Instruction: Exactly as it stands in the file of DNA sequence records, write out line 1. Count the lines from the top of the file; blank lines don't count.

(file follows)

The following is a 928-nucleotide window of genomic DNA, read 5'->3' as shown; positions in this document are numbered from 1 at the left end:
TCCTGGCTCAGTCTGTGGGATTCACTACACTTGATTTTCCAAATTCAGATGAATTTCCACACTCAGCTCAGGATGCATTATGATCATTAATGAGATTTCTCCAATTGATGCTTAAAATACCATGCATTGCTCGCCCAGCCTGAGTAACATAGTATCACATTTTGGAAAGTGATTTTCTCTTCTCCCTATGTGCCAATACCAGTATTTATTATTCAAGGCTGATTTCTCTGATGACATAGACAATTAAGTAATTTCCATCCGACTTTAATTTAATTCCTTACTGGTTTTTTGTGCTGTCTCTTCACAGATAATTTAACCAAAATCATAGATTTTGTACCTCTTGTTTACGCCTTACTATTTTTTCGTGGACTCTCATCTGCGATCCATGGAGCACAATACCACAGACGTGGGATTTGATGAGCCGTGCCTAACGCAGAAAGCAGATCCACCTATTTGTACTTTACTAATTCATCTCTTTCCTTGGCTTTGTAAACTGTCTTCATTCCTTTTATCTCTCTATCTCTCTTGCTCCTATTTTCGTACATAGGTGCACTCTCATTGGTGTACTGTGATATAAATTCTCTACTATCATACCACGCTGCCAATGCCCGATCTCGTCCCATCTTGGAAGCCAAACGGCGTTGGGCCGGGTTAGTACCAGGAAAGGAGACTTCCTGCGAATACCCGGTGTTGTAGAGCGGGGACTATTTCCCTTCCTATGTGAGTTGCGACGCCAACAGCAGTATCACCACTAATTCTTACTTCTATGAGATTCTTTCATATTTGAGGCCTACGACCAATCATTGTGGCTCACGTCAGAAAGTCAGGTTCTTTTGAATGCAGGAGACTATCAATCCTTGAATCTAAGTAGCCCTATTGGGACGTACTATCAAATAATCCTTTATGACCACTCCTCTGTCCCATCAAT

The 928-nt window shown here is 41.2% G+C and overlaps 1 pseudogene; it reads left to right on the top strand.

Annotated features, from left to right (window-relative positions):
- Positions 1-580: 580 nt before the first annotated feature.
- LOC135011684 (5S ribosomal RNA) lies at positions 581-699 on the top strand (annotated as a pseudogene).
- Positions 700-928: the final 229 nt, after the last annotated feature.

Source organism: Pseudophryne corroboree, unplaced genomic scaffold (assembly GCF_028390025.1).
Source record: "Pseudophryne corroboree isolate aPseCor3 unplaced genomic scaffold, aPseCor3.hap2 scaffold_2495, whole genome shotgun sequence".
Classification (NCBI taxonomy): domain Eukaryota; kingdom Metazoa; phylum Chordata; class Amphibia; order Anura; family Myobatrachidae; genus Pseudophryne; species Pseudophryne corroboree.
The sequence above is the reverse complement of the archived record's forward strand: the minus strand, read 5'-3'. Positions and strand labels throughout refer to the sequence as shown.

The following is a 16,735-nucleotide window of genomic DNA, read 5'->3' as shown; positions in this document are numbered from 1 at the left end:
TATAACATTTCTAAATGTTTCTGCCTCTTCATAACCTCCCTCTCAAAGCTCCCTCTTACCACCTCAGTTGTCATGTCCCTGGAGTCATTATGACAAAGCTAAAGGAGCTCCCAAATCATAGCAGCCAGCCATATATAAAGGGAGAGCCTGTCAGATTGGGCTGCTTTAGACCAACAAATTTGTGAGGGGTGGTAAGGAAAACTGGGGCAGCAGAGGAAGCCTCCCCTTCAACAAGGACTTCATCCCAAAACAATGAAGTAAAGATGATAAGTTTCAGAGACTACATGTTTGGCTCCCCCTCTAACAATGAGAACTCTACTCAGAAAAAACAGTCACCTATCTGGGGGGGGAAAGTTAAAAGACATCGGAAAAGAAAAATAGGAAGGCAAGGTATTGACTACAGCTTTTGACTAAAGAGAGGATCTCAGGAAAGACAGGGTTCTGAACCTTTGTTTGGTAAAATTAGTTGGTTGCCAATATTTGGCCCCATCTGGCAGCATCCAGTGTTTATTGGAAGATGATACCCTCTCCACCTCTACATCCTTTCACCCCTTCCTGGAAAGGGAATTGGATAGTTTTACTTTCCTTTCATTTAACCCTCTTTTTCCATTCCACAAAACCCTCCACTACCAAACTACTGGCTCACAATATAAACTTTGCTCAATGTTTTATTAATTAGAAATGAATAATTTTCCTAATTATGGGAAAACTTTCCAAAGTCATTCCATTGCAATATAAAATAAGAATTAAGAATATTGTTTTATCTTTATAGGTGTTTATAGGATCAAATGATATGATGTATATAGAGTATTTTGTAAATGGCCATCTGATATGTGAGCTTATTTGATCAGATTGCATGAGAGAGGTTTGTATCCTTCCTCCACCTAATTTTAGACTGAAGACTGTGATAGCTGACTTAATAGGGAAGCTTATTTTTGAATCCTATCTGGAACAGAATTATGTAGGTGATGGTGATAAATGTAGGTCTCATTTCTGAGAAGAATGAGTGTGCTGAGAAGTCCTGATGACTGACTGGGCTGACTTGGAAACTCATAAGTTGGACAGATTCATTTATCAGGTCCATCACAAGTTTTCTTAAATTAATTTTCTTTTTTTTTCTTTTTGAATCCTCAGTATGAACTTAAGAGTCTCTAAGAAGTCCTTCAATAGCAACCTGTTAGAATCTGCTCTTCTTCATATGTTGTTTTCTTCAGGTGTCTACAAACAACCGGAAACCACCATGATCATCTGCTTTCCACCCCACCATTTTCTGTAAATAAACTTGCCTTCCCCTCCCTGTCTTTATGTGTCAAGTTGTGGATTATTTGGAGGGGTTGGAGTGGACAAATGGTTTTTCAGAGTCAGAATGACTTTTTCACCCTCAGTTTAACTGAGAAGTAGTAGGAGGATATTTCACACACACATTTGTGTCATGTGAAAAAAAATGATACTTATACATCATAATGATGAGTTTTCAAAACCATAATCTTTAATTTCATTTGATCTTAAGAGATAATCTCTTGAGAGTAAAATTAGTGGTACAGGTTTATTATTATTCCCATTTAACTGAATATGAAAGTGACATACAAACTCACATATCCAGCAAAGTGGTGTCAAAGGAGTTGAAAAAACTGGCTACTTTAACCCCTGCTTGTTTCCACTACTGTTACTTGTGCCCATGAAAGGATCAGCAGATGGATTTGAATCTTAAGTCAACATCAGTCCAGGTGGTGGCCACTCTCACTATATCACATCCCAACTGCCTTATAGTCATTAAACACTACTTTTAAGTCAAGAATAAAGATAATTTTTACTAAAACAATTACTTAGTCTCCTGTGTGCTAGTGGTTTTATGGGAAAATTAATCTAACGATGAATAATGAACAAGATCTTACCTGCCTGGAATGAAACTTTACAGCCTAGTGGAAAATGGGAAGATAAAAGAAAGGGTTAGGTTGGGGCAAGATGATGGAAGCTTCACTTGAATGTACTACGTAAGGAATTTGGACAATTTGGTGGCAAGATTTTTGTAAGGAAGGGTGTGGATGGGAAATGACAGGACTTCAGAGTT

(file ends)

The following is a 928-nucleotide window of genomic DNA, read 5'->3' as shown; positions in this document are numbered from 1 at the left end: